What I Learned Starting a Business With My Friends
There's a fine line between a friendship and a business relationship.by Abdi Mohamed
If you're like me, you're quick to run to your friends with a good plan.
When I want to make weekend plans, I call them up. When I'm planning a vacation, I have a group chat to coordinate.
So it was no different when I planned to start a digital marketing business. Without hesitation, I reached out to a few friends to sit down and plot. We enthusiastically laid out a business plan and began to price out our services.
I quickly learned that friendship isn't the only ingredient needed to cook up a profitable business.
We've gotten used to each other's work styles, time management skills and communication methods over the past few months. In that time I've realized it's hard to switch from a hang out mindset back to work.
I've personally struggled with keeping myself on task. Although I'm familiar with holding myself accountable, starting a business with friends changes that dynamic. We all have to hold each other accountable.
We've all been in a few group projects in the past, but it's night and day when it comes to running a business with friends. There's a sense of urgency.
Instead of working toward a grade, my friends and I are working to pay the bills. If one of us were to slack off, we're not just impacting our performance, but the business's as well.
Danae Hudson and Shelly Johnson know a bit about the ups and downs of owning a business with your friends. Along with Peter Eisenberg, they're co-owners of Valley Self-Defense, a school specializing in Krav Maga and defensive shooting. (Disclosure: Hudson is also an employee of Twin Cities PBS, which produces Rewire.)
The three are longtime friends who met through their love of Krav Maga; Eisenberg used to be Johnson's Krav Maga instructor. They've owned the business together since February.
Early on in their business relationship, they couldn't get their workflow quite right.
"Sometimes we bleed into each other's things," Hudson said.
The three often volunteered to do each other's work when they had the space for it. While a nice gesture, it sometimes left folks feeling overworked.
They eventually found a way to avoid crossing one another's boundaries through clearly defined task lists.
"It's important to know your role and what the expectations of you are," Johnson said.
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The three saw their shared skills and friendship as assets to the business from the start. Hudson, Johnson and Eisenberg began talks of acquiring the business in fall of 2019, after they were approached by the then-owner.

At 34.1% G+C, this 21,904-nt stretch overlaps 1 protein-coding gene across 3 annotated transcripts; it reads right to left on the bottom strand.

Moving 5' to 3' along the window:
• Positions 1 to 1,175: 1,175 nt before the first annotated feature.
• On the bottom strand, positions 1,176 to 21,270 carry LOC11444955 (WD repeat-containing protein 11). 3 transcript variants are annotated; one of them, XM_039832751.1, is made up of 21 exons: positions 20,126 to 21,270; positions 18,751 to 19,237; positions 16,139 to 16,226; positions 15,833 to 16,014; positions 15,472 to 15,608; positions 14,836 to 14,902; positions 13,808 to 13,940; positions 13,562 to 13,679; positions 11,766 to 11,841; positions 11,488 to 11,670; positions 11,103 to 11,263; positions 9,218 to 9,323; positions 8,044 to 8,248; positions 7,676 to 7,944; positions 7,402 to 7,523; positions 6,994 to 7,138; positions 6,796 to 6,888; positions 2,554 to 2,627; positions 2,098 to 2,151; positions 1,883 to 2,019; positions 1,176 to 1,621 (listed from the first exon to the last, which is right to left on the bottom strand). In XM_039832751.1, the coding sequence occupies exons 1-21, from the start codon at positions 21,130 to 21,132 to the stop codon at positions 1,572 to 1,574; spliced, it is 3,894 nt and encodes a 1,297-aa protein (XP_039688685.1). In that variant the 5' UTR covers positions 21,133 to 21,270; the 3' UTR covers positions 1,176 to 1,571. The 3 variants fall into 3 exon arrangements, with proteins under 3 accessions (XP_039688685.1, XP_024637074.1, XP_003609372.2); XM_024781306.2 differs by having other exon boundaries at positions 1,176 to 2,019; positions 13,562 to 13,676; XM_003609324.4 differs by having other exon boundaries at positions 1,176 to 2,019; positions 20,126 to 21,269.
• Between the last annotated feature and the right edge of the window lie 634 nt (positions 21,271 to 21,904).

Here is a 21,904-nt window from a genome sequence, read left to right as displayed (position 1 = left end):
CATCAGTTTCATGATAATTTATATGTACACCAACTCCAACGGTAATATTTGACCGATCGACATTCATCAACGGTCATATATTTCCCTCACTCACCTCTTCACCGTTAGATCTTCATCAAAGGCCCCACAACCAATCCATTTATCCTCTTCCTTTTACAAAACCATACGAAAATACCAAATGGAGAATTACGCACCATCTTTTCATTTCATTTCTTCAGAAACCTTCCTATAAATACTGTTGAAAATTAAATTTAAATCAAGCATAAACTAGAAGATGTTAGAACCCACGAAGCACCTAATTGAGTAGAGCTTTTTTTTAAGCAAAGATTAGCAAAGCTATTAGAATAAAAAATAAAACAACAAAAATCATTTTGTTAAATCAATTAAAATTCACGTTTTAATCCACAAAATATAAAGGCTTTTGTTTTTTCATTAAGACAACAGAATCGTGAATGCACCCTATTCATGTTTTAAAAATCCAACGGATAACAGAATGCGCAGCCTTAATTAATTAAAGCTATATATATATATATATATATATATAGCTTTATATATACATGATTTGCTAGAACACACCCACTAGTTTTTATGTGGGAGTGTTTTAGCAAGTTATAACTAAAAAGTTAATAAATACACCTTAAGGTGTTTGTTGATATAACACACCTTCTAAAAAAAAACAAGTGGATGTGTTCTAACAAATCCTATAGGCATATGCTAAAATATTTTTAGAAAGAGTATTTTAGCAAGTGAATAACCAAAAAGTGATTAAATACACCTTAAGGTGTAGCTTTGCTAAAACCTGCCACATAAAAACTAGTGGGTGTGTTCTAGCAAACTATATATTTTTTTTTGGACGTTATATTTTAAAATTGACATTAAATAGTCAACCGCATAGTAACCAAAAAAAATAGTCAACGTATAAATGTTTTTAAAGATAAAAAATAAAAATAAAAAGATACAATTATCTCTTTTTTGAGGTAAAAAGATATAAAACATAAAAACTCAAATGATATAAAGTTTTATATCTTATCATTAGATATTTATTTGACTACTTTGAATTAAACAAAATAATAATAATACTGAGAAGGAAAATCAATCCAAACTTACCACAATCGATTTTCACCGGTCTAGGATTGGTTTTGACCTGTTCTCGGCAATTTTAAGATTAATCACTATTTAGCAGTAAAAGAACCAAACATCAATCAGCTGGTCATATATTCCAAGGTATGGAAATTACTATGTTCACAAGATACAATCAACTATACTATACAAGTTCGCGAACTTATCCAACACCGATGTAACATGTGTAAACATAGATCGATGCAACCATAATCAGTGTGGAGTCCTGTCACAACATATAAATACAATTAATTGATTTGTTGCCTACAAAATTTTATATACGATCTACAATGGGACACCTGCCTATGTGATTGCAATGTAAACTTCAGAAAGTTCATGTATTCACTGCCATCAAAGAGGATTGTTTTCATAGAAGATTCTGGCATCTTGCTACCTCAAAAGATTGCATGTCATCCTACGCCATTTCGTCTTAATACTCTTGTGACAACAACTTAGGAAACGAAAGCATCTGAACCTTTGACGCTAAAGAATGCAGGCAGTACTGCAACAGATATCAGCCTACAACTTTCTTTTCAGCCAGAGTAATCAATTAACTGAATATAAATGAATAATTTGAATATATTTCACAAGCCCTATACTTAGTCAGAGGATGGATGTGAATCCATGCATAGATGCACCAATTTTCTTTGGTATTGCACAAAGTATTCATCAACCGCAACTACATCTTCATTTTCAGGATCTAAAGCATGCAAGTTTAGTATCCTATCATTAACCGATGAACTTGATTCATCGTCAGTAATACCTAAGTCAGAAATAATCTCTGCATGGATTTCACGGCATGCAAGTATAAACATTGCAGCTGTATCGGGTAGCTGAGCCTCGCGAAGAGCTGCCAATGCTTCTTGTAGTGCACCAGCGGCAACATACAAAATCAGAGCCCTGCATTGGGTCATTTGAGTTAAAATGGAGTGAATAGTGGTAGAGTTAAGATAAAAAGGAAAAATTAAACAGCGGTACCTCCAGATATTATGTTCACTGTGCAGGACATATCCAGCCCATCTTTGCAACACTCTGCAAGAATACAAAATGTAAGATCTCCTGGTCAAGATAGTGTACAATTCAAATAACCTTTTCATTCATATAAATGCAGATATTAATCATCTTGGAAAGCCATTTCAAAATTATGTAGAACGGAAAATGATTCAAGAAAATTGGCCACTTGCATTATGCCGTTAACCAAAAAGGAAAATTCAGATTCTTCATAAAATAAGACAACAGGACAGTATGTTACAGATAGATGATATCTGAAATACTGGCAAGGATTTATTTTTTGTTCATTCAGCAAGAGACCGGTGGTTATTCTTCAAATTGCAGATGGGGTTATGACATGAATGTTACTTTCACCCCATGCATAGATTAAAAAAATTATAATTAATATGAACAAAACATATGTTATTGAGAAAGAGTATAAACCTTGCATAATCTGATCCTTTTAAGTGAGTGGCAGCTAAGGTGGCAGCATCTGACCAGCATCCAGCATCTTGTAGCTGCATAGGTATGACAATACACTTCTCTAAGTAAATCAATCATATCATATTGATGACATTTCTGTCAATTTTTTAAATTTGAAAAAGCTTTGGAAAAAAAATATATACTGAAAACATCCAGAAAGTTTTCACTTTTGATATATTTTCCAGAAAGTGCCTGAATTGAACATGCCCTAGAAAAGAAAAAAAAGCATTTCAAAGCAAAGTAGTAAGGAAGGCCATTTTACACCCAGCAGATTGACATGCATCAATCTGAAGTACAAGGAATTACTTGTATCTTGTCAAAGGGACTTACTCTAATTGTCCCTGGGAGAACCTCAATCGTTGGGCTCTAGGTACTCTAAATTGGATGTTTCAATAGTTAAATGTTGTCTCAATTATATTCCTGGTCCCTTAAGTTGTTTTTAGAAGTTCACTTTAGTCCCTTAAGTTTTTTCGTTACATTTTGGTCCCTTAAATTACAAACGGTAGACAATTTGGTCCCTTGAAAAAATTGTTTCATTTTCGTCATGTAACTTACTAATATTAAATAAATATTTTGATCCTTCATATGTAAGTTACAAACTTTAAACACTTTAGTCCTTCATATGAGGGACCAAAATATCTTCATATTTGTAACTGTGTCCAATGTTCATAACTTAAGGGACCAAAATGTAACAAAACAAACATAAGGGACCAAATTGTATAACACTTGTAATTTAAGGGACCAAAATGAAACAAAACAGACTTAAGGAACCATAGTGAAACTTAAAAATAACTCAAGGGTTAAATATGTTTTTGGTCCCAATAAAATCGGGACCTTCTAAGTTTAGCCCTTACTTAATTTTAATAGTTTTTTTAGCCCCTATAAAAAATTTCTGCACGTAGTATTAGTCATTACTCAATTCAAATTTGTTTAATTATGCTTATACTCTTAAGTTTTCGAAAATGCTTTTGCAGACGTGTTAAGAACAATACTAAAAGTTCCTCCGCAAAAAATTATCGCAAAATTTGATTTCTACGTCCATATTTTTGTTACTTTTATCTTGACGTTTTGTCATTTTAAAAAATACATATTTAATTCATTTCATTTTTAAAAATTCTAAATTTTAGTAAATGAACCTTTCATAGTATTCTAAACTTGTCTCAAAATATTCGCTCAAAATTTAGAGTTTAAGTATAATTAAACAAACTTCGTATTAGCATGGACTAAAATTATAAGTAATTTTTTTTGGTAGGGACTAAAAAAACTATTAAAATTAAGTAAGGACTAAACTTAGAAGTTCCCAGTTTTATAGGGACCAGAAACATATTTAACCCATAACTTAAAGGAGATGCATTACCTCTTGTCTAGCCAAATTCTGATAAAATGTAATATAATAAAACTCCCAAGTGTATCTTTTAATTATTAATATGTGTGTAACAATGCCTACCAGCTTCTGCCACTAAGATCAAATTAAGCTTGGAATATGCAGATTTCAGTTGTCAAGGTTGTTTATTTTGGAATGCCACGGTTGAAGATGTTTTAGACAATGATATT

But before they put pen to paper, they made a list of pros and cons.
"We actually weighed (our friendship) really heavily before we decided to go in together," Hudson said.
The trio added a clause for an exit strategy if one of them were to opt out. They officially acquired the company in February 2020.
Starting a business in the middle of a pandemic became quite the challenge for them. Though they expected some obstacles, news of a virus wasn't at the top of their list.
Figuring out how to adjust brought the three friends closer.
"You always have concerns about failures and doing things right," Johnson said. "I think with COVID the challenges were keeping all of the students together."
Krav Maga is a contact-based practice, so they had to get creative to keep students engaged. The team rushed to make a quarantine-friendly lesson plan.
"We spent a lot of time coming up with Zoom classes," Hudson said. "Our goal was to help people keep [our] community in a time where everyone felt super isolated."
Their success despite a tough time, Johnson said, was a result of their close working relationship.
"It speaks on our friendship, our chemistry, and our ability to lean on each other when we need to."
Let go of control and utilize each other's strengths
Each of the three have their own strength. Hudson manages the company's website, photography and digital scheduling. Johnson does office management, while Eisenberg works in sales and specialized classes.
"(Hudson) is good at marketing and (Eisenberg is) good with people," Johnson said.
One of the most difficult things for Hudson to adjust to in her business partnership with friends has been "letting go of control."
In order to prioritize her work and address her tasks, she carries around a short priority list and brings them up at each meeting.
"I wasn't very good at group projects in school, but I've gotten much, much better at group projects," Hudson said.
You and your friends might be the next Ben Cohen and Jerry Greenfield, or Steve Jobs and Steve Wozniak. No one's saying it's a bad idea to dream big.
But just being friends won't cut it. There's a fine line between a friendship and a business relationship.
It's your responsibility to know and learn the difference. Done right, it can lead to big things.
"There's a value in running a business with people you trust and who will help you grow," Johnson said.